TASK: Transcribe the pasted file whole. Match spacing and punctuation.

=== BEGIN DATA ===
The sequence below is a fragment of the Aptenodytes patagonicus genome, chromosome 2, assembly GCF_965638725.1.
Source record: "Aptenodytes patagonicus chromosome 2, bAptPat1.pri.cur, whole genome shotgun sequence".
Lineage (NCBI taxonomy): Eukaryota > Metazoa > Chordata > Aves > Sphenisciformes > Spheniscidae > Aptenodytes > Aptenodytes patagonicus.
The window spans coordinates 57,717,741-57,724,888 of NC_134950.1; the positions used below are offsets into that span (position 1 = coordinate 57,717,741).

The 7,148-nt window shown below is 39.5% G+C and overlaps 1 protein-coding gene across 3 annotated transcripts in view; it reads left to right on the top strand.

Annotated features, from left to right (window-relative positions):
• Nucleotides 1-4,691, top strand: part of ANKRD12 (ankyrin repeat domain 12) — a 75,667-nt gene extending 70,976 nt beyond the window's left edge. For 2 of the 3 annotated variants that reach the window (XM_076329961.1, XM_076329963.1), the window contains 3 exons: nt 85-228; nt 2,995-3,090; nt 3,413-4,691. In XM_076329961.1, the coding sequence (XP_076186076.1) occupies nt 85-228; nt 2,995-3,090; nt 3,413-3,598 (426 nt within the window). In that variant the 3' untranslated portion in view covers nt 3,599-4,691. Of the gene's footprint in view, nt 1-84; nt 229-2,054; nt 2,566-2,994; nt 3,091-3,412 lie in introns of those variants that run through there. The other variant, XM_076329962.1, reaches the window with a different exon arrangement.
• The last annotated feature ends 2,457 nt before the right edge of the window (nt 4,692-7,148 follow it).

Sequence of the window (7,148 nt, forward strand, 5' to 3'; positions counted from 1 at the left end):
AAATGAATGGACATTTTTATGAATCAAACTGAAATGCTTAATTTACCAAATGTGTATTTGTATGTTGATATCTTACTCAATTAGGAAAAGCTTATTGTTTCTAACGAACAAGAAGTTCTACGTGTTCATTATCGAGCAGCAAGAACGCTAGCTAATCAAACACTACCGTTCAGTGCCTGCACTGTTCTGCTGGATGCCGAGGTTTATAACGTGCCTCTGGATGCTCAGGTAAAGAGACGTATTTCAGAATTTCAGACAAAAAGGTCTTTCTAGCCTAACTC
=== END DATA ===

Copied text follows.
The sequence below is a fragment of the Aptenodytes patagonicus genome, chromosome 2, assembly GCF_965638725.1.
Source record: "Aptenodytes patagonicus chromosome 2, bAptPat1.pri.cur, whole genome shotgun sequence".
Lineage (NCBI taxonomy): Eukaryota > Metazoa > Chordata > Aves > Sphenisciformes > Spheniscidae > Aptenodytes > Aptenodytes patagonicus.
The window spans coordinates 57,717,741-57,724,888 of NC_134950.1; the positions used below are offsets into that span (position 1 = coordinate 57,717,741).

The 7,148-nt window shown below is 39.5% G+C and overlaps 1 protein-coding gene across 3 annotated transcripts in view; it reads left to right on the top strand.

Annotated features, from left to right (window-relative positions):
• Nucleotides 1-4,691, top strand: part of ANKRD12 (ankyrin repeat domain 12) — a 75,667-nt gene extending 70,976 nt beyond the window's left edge. For 2 of the 3 annotated variants that reach the window (XM_076329961.1, XM_076329963.1), the window contains 3 exons: nt 85-228; nt 2,995-3,090; nt 3,413-4,691. In XM_076329961.1, the coding sequence (XP_076186076.1) occupies nt 85-228; nt 2,995-3,090; nt 3,413-3,598 (426 nt within the window). In that variant the 3' untranslated portion in view covers nt 3,599-4,691. Of the gene's footprint in view, nt 1-84; nt 229-2,054; nt 2,566-2,994; nt 3,091-3,412 lie in introns of those variants that run through there. The other variant, XM_076329962.1, reaches the window with a different exon arrangement.
• The last annotated feature ends 2,457 nt before the right edge of the window (nt 4,692-7,148 follow it).

Sequence of the window (7,148 nt, forward strand, 5' to 3'; positions counted from 1 at the left end):
AAATGAATGGACATTTTTATGAATCAAACTGAAATGCTTAATTTACCAAATGTGTATTTGTATGTTGATATCTTACTCAATTAGGAAAAGCTTATTGTTTCTAACGAACAAGAAGTTCTACGTGTTCATTATCGAGCAGCAAGAACGCTAGCTAATCAAACACTACCGTTCAGTGCCTGCACTGTTCTGCTGGATGCCGAGGTTTATAACGTGCCTCTGGATGCTCAGGTAAAGAGACGTATTTCAGAATTTCAGACAAAAAGGTCTTTCTAGCCTAACTC